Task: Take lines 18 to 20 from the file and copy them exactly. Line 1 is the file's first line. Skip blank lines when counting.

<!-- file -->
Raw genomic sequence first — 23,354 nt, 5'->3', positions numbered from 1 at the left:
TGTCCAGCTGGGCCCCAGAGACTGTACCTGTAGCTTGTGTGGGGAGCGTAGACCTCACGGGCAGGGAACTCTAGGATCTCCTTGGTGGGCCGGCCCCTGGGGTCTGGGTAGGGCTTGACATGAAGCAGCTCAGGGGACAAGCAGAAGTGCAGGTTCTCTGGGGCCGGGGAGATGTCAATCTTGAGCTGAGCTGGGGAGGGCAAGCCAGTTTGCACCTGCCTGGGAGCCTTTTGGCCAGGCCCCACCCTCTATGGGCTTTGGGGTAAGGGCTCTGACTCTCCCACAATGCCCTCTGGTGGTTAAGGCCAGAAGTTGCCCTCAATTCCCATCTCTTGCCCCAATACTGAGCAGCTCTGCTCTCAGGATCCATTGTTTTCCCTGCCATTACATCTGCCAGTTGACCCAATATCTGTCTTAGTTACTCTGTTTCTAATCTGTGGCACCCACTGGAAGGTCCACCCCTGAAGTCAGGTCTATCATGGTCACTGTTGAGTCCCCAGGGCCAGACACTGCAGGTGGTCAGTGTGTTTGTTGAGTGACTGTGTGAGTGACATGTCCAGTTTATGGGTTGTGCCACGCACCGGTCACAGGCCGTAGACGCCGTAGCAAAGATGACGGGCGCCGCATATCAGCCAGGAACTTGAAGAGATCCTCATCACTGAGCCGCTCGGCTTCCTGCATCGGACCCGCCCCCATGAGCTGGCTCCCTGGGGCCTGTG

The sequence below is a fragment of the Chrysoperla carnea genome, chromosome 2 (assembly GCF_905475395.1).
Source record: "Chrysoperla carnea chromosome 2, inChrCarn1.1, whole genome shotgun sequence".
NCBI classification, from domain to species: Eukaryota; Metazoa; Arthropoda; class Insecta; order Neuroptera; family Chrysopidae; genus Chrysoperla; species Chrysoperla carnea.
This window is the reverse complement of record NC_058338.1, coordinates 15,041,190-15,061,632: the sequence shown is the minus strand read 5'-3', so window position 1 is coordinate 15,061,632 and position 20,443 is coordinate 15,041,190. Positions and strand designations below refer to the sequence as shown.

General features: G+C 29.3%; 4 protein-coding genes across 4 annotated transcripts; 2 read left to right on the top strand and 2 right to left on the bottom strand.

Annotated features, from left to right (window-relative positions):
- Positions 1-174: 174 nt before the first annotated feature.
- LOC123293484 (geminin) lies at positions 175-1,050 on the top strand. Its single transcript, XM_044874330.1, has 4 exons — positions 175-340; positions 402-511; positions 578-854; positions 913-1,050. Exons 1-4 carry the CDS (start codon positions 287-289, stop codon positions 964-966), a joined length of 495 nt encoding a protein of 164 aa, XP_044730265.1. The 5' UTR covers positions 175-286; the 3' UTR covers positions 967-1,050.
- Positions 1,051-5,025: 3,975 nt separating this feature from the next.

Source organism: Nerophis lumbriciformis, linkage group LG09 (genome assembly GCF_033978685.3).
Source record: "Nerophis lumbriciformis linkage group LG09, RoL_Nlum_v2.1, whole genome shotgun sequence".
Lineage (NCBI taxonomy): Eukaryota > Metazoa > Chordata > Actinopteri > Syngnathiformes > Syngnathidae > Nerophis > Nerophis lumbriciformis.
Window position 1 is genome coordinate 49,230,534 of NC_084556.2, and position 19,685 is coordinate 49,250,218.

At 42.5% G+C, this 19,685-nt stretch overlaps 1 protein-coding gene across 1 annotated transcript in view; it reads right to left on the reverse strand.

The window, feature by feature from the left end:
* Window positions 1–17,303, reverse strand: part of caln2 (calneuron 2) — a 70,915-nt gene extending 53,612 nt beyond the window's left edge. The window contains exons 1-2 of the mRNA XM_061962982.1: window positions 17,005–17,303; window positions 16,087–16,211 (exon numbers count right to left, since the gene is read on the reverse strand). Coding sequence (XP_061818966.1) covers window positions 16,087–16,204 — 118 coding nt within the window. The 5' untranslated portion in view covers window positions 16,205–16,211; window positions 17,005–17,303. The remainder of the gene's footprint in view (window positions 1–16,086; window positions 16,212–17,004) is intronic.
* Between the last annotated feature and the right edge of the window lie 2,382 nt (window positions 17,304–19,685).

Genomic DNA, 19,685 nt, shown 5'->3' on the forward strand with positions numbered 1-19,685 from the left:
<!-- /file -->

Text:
* Window positions 1–17,303, reverse strand: part of caln2 (calneuron 2) — a 70,915-nt gene extending 53,612 nt beyond the window's left edge. The window contains exons 1-2 of the mRNA XM_061962982.1: window positions 17,005–17,303; window positions 16,087–16,211 (exon numbers count right to left, since the gene is read on the reverse strand). Coding sequence (XP_061818966.1) covers window positions 16,087–16,204 — 118 coding nt within the window. The 5' untranslated portion in view covers window positions 16,205–16,211; window positions 17,005–17,303. The remainder of the gene's footprint in view (window positions 1–16,086; window positions 16,212–17,004) is intronic.
* Between the last annotated feature and the right edge of the window lie 2,382 nt (window positions 17,304–19,685).

Genomic DNA, 19,685 nt, shown 5'->3' on the forward strand with positions numbered 1-19,685 from the left: